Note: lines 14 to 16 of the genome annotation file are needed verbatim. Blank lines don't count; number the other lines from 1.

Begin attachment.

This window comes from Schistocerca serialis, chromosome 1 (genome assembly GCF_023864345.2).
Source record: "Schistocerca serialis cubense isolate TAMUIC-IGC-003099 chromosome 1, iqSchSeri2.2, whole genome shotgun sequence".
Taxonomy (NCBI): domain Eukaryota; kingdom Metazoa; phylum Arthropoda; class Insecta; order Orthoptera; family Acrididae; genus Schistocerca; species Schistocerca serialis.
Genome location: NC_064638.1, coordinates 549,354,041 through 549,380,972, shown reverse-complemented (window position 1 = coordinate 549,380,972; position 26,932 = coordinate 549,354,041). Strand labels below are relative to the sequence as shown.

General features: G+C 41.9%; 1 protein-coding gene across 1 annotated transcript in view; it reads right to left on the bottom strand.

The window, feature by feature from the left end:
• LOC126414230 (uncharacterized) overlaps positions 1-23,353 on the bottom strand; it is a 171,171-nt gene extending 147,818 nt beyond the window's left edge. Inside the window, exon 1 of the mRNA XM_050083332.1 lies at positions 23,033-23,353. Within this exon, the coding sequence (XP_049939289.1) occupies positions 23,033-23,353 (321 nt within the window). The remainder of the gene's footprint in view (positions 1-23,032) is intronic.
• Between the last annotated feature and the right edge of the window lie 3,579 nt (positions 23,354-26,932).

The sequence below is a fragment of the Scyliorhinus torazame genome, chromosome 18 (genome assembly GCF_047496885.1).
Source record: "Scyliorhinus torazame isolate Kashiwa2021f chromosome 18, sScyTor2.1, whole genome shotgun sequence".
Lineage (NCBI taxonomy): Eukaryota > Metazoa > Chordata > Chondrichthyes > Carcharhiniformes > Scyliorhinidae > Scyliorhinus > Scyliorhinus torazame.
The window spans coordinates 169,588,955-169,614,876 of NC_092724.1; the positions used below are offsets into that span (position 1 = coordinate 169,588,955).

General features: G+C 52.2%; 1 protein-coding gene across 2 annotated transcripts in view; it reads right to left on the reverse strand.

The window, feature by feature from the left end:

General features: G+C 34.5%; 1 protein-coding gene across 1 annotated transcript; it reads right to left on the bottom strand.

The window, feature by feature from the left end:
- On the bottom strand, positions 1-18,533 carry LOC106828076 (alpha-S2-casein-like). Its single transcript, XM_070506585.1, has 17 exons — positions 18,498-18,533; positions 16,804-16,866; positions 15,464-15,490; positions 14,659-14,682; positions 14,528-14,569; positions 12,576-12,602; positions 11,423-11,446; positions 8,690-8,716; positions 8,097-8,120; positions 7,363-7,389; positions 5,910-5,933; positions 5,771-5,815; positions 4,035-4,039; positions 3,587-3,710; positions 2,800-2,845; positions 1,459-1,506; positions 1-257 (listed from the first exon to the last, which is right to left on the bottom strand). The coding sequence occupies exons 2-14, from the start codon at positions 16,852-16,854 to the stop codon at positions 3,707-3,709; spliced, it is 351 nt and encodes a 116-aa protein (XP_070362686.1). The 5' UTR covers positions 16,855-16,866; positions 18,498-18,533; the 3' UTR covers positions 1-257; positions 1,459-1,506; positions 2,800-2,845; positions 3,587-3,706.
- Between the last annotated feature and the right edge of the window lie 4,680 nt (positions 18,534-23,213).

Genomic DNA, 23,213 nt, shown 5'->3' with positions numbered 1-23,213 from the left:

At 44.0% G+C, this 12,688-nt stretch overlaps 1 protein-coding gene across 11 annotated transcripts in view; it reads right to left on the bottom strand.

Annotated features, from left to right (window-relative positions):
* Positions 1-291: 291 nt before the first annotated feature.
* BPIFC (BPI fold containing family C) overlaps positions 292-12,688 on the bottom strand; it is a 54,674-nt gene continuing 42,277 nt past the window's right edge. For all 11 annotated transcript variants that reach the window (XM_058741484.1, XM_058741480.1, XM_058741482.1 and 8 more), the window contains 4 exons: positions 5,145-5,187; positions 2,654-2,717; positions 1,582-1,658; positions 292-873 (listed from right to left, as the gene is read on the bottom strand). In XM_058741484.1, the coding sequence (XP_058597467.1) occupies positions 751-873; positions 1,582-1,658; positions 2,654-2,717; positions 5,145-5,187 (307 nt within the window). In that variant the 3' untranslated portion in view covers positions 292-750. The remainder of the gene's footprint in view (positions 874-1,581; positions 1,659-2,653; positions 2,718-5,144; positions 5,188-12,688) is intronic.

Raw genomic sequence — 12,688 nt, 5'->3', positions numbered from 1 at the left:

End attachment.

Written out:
The window, feature by feature from the left end:

General features: G+C 34.5%; 1 protein-coding gene across 1 annotated transcript; it reads right to left on the bottom strand.

The window, feature by feature from the left end: